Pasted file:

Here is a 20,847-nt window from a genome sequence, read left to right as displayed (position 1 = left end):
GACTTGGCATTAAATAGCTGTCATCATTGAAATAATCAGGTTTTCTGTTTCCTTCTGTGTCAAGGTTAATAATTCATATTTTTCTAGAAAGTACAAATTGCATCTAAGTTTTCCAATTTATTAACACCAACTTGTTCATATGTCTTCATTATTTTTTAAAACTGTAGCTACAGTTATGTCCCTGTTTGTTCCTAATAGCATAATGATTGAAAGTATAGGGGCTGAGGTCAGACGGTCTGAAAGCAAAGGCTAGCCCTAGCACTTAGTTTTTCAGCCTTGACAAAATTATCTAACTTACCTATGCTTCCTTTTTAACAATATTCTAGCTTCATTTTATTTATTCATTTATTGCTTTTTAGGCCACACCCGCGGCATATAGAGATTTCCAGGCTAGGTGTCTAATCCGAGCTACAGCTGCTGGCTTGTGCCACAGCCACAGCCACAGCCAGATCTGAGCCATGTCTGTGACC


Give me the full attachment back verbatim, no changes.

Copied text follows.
Here is a 20,847-nt window from a genome sequence, read left to right as displayed (position 1 = left end):
GACTTGGCATTAAATAGCTGTCATCATTGAAATAATCAGGTTTTCTGTTTCCTTCTGTGTCAAGGTTAATAATTCATATTTTTCTAGAAAGTACAAATTGCATCTAAGTTTTCCAATTTATTAACACCAACTTGTTCATATGTCTTCATTATTTTTTAAAACTGTAGCTACAGTTATGTCCCTGTTTGTTCCTAATAGCATAATGATTGAAAGTATAGGGGCTGAGGTCAGACGGTCTGAAAGCAAAGGCTAGCCCTAGCACTTAGTTTTTCAGCCTTGACAAAATTATCTAACTTACCTATGCTTCCTTTTTAACAATATTCTAGCTTCATTTTATTTATTCATTTATTGCTTTTTAGGCCACACCCGCGGCATATAGAGATTTCCAGGCTAGGTGTCTAATCCGAGCTACAGCTGCTGGCTTGTGCCACAGCCACAGCCACAGCCAGATCTGAGCCATGTCTGTGACC